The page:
Paul says there was a moment when he realized that the worst players were the ones that needed the most encouragement.

“We changed our culture about four years ago. Now we say, ‘Treat your worst players the best.’”

He went on to challenge the team captains in the room:

“As a captain, you might have someone who’s just not there yet. What you should do is say, ‘Hey, sit this one out and let me show you.’ Just give him that little bit of love and little bit of compassion. You’re following HIM. [Jesus] You don’t take the time to ask ‘what would Jesus do’… He didn’t play college sports! You follow his example. He didn’t criticize the ones who were the lowest. As much as they were messing up.”

One student athlete asked for tips on how to keep a team motivated through the off season.
Paul laughed,

“Oh, man… the off season. I don’t believe in off-season. I think it’s a life. You chose the life of the team you want to play for. A friend of mine who was in the FBI says as an agent they tell you, ‘You came to us, we didn’t come to you.’ So, remind your players: they’re choosing you. Be that lifestyle.”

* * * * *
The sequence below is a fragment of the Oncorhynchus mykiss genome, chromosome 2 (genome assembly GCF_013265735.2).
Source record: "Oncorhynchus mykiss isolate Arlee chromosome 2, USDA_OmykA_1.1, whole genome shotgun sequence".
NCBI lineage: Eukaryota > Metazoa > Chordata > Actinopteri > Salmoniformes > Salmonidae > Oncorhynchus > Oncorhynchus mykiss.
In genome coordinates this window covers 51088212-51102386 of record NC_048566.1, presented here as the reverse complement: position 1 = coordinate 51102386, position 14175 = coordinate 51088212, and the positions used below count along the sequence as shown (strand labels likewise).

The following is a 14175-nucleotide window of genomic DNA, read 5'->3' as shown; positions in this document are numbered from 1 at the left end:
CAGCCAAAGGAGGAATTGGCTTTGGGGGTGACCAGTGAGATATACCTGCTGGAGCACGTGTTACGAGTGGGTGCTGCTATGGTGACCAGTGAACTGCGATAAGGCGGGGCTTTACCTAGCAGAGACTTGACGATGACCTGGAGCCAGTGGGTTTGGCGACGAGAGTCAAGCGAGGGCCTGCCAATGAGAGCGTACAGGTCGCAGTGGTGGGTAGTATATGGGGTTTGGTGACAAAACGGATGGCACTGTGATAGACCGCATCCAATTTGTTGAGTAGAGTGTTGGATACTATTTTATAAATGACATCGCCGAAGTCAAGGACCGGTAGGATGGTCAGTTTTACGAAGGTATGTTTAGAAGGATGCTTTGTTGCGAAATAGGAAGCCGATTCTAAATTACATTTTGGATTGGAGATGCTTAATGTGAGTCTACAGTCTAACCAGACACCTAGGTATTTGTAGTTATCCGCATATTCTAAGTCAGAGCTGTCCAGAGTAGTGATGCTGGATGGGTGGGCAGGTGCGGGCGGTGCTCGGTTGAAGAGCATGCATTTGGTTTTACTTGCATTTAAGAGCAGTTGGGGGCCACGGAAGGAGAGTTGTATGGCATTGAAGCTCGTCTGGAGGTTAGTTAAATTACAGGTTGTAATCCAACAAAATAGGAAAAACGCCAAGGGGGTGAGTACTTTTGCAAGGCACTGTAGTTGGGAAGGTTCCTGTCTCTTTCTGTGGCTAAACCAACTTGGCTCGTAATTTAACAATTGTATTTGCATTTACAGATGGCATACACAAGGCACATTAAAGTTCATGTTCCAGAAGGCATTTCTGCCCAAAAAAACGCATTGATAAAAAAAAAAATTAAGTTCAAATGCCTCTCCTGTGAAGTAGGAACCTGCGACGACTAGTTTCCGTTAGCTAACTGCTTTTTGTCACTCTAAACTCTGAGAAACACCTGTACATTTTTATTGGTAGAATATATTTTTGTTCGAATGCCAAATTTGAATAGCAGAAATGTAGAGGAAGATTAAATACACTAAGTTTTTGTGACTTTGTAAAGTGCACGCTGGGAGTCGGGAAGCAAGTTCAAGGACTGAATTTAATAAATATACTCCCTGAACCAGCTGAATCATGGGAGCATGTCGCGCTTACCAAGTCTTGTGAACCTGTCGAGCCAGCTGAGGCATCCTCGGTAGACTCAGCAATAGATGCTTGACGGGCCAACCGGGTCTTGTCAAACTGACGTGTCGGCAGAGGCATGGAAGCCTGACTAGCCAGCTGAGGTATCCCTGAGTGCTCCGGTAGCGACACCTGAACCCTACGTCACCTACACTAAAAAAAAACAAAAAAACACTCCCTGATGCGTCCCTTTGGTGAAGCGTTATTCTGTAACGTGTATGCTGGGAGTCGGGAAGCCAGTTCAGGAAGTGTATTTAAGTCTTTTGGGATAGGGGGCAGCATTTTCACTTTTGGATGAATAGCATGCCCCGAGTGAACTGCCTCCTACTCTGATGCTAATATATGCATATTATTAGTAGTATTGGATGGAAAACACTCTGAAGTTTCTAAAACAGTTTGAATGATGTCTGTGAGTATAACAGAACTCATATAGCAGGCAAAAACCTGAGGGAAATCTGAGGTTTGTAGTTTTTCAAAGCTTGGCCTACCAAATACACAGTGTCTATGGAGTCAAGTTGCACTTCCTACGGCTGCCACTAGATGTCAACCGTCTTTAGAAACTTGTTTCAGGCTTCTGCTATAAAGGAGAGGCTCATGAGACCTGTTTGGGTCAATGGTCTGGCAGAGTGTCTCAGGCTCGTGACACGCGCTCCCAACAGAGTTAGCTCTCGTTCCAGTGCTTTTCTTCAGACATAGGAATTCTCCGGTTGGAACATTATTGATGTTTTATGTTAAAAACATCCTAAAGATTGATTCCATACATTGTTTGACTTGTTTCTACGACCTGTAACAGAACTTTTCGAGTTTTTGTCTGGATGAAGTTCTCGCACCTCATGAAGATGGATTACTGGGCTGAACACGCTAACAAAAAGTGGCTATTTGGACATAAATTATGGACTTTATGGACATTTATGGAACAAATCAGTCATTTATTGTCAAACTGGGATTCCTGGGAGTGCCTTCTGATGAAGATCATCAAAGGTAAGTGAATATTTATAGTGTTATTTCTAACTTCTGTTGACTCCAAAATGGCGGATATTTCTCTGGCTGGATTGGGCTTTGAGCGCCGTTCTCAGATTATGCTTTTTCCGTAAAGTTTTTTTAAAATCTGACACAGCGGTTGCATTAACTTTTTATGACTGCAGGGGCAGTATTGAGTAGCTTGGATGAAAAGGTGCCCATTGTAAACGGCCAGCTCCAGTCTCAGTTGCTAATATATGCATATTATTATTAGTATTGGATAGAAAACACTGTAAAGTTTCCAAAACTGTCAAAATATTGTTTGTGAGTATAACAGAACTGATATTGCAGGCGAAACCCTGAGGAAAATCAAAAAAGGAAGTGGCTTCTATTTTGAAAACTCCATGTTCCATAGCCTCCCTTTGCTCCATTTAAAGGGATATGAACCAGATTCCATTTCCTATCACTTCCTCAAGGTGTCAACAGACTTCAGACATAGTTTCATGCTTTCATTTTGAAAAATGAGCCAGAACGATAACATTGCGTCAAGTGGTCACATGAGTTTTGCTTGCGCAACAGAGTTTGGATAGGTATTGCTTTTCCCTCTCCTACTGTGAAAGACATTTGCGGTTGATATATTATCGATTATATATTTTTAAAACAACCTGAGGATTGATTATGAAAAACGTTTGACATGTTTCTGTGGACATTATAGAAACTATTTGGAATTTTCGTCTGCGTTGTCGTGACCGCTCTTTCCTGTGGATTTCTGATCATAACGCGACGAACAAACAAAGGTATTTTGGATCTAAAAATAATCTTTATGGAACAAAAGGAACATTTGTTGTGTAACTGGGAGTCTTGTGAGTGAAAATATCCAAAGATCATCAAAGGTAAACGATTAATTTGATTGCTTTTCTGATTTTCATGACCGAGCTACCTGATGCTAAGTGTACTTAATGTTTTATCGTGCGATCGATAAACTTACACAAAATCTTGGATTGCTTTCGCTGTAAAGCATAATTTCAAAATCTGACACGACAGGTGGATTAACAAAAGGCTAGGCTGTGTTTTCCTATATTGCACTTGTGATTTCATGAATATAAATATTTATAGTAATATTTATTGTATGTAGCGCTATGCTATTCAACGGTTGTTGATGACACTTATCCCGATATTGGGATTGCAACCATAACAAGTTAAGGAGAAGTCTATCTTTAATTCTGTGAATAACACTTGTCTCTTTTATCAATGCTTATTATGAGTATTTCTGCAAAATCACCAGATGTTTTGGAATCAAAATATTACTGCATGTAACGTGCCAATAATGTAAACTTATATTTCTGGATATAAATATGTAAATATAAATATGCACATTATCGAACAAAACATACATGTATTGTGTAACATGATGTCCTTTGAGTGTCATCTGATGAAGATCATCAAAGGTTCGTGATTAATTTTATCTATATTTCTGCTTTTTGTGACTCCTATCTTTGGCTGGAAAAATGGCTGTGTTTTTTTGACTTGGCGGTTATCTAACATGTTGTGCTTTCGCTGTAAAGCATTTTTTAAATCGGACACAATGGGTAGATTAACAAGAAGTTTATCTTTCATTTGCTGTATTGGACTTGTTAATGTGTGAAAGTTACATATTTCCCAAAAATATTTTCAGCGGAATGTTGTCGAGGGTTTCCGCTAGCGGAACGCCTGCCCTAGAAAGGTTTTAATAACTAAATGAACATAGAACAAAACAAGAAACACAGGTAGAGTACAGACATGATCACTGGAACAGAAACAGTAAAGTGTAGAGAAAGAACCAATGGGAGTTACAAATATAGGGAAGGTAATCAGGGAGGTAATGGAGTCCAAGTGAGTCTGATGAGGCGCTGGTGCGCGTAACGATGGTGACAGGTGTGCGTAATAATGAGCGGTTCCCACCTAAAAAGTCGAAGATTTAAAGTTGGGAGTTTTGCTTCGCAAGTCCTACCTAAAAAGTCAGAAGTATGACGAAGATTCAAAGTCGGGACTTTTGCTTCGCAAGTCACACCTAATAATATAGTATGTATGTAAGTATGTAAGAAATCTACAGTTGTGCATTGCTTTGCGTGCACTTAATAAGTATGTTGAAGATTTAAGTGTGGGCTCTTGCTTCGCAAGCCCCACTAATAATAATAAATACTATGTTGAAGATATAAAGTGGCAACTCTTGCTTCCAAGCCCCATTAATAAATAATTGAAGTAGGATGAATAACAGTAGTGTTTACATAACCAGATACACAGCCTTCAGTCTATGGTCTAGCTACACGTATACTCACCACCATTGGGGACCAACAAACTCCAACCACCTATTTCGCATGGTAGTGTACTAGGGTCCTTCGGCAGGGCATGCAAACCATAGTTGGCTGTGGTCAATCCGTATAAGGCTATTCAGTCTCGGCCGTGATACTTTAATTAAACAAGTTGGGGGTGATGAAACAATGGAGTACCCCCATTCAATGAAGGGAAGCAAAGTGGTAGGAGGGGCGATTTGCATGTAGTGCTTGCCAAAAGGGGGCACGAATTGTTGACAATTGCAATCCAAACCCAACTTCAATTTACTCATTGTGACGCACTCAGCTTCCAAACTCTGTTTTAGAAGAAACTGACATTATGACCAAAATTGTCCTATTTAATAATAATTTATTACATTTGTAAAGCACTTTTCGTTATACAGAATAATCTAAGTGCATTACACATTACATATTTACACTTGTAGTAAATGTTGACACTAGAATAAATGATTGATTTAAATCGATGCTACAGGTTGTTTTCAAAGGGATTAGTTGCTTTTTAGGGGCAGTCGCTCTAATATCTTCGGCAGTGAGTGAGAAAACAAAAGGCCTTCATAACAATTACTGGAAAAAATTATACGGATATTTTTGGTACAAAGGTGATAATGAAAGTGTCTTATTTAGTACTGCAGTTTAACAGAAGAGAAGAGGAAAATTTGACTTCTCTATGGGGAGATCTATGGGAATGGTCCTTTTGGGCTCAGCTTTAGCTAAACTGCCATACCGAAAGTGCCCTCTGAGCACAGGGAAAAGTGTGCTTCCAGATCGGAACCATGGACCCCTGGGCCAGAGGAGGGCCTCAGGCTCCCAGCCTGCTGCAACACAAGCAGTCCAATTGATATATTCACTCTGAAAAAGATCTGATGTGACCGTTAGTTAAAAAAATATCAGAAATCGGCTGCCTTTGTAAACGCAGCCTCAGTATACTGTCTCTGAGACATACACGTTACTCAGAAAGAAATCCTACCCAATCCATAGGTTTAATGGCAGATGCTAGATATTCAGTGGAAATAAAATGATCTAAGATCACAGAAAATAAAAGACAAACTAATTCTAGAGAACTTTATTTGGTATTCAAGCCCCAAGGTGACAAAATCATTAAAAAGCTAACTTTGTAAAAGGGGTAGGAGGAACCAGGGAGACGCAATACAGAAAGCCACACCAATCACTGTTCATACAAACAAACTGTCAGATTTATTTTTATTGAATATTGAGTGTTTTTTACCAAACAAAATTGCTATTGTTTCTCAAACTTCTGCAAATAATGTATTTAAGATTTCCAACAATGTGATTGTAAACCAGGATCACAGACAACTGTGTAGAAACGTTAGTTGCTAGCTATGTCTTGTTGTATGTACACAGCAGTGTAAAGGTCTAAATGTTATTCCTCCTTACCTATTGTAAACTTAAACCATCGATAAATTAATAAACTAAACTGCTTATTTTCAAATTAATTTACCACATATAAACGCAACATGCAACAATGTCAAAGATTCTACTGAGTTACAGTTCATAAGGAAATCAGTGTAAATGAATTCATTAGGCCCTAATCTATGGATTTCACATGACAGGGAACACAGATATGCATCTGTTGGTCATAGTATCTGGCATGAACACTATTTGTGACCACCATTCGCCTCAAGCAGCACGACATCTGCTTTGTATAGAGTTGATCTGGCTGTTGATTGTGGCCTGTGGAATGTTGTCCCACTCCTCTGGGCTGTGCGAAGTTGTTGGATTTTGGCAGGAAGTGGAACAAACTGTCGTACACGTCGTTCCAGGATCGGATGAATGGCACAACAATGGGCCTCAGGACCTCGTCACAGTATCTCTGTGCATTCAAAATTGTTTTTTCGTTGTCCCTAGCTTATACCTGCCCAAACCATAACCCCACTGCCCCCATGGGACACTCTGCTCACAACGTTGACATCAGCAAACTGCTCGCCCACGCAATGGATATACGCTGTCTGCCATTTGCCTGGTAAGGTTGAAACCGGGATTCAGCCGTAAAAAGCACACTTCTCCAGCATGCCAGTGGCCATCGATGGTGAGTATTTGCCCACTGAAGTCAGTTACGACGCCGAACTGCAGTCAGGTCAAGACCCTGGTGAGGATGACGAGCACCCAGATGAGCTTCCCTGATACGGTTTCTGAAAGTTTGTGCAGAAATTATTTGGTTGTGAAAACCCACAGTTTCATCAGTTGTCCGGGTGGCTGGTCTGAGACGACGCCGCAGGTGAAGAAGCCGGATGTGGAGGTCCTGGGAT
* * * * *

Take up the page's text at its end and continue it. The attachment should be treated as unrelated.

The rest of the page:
“Find healthy things to do that replenish you. You gotta work on your game on the mental side. When you get to college that’s 75% of what makes you better than everyone else. It becomes a mental thing. Coaches should never have to coach effort at the college level. So, in off season, do self-improvement.”

Students and coaches had the opportunity to hang around after the event to talk. Several took photos with Paul and even tried on a few of his championship rings!

TBC is grateful for this opportunity to learn from a remarkably successful individual who is also a positive, humble example to follow, both in his own community and beyond.

Paul is a certified coach and teacher with LivingWell Therapy and Coaching.

You can read more about Paul’s career and accomplishments here.


More about Trinity Baptist College and TBC Eagles:

Trinity Baptist College is an NCCAA Division II college located in Jacksonville, Florida.  The TBC Eagles has grown to include seven athletic teams: men’s basketball, soccer, and soccer; women’s basketball, soccer, softball, and volleyball.

TBC Athletic Director: John Jones

Learn more about the TBC Eagles at